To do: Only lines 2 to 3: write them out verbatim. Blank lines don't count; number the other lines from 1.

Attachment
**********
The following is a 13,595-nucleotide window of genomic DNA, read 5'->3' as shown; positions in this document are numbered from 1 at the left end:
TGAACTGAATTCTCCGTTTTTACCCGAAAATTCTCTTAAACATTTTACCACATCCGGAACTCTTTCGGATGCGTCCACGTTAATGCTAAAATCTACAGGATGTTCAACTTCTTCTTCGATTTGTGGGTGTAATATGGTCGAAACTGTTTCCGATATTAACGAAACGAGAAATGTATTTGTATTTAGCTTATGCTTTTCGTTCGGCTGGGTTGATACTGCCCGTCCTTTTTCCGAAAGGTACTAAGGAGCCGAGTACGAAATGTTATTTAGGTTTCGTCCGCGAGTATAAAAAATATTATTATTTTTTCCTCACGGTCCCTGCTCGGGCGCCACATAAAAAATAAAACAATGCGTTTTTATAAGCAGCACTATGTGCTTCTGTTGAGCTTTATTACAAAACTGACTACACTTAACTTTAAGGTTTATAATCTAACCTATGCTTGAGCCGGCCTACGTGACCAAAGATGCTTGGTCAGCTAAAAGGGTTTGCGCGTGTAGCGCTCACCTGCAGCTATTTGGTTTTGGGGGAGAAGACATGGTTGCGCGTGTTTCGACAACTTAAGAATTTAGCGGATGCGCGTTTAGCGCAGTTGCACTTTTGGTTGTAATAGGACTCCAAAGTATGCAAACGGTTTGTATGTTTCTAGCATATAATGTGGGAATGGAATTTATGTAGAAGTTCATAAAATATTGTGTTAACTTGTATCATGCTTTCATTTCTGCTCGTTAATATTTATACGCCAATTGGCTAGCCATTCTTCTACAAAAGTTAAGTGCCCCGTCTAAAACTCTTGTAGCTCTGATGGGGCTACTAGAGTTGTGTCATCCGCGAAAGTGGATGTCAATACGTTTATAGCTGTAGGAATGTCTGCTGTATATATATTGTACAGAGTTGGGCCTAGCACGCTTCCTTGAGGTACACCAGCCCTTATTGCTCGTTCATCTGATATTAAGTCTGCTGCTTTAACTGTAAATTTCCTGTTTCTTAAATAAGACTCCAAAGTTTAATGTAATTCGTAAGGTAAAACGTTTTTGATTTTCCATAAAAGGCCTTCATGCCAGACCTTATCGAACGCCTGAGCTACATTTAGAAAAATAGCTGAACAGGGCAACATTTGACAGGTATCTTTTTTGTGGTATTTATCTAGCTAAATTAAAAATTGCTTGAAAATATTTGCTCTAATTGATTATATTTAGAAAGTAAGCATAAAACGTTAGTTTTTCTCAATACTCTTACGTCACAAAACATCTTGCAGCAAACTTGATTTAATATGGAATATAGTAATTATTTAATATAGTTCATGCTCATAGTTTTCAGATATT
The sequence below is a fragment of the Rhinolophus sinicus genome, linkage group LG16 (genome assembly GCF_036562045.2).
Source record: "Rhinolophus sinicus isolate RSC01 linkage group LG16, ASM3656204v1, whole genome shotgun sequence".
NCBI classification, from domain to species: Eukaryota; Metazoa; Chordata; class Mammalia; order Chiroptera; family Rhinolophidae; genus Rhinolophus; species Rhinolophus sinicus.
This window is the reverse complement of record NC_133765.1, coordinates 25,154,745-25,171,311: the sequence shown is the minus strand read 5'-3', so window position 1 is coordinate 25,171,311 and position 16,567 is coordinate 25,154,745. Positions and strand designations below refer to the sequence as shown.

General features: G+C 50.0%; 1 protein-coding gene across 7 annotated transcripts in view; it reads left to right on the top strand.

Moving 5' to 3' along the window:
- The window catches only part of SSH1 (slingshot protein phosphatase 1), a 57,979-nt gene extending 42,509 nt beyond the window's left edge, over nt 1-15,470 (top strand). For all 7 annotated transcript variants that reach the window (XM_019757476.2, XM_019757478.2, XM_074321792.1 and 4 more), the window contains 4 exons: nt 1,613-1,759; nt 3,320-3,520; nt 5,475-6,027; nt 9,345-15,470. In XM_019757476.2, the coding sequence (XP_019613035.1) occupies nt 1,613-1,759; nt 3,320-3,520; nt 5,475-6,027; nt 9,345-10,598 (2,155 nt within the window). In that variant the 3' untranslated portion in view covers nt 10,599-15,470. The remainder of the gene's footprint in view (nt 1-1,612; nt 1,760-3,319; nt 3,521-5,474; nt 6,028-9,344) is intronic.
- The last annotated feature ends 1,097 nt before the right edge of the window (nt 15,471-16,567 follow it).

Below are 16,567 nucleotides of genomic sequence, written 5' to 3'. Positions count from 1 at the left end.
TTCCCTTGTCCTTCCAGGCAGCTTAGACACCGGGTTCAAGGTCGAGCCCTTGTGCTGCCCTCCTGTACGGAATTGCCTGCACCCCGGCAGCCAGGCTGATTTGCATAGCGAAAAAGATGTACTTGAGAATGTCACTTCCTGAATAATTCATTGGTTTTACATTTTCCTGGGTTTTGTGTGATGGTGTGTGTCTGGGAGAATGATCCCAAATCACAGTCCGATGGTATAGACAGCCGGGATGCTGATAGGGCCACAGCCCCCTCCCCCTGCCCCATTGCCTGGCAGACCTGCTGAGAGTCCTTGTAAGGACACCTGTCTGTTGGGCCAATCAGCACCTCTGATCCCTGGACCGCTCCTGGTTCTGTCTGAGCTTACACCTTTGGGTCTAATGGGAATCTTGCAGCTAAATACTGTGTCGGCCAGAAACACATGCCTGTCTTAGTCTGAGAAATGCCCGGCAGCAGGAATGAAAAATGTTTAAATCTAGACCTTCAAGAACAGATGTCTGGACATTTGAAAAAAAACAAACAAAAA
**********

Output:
TGAACTGAATTCTCCGTTTTTACCCGAAAATTCTCTTAAACATTTTACCACATCCGGAACTCTTTCGGATGCGTCCACGTTAATGCTAAAATCTACAGGATGTTCAACTTCTTCTTCGATTTGTGGGTGTAATATGGTCGAAACTGTTTCCGATATTAACGAAACGAGAAATGTATTTGTATTTAGCTTATGCTTTTCGTTCGGCTGGGTTGATACTGCCCGTCCTTTTTCCGAAAGGTACTAAGGAGCCGAGTACGAAATGTTATTTAGGTTTCGTCCGCGAGTATAAAAAATATTATTATTTTTTCCTCACGGTCCCTGCTCGGGCGCCACATAAAAAATAAAACAATGCGTTTTTATAAGCAGCACTATGTGCTTCTGTTGAGCTTTATTACAAAACTGACTACACTTAACTTTAAGGTTTATAATCTAACCTATGCTTGAGCCGGCCTACGTGACCAAAGATGCTTGGTCAGCTAAAAGGGTTTGCGCGTGTAGCGCTCACCTGCAGCTATTTGGTTTTGGGGGAGAAGACATGGTTGCGCGTGTTTCGACAACTTAAGAATTTAGCGGATGCGCGTTTAGCGCAGTTGCACTTTTGGTTGTAATAGGACTCCAAAGTATGCAAACGGTTTGTATGTTTCTAGCATATAATGTGGGAATGGAATTTATGTAGAAGTTCATAAAATATTGTGTTAACTTGTATCATGCTTTCATTTCTGCTCGTTAATATTTATACGCCAATTGGCTAGCCATTCTTCTACAAAAGTTAAGTGCCCCGTCTAAAACTCTTGTAGCTCTGATGGGGCTACTAGAGTTGTGTCATCCGCGAAAGTGGATGTCAATACGTTTATAGCTGTAGGAATGTCTGCTGTATATATATTGTACAGAGTTGGGCCTAGCACGCTTCCTTGAGGTACACCAGCCCTTATTGCTCGTTCATCTGATATTAAGTCTGCTGCTTTAACTGTAAATTTCCTGTTTCTTAAATAAGACTCCAAAGTTTAATGTAATTCGTAAGGTAAAACGTTTTTGATTTTCCATAAAAGGCCTTCATGCCAGACCTTATCGAACGCCTGAGCTACATTTAGAAAAATAGCTGAACAGGGCAACATTTGACAGGTATCTTTTTTGTGGTATTTATCTAGCTAAATTAAAAATTGCTTGAAAATATTTGCTCTAATTGATTATATTTAGAAAGTAAGCATAAAACGTTAGTTTTTCTCAATACTCTTACGTCACAAAACATCTTGCAGCAAACTTGATTTAATATGGAATATAGTAATTATTTAATATAGTTCATGCTCATAGTTTTCAGATATT
The sequence below is a fragment of the Rhinolophus sinicus genome, linkage group LG16 (genome assembly GCF_036562045.2).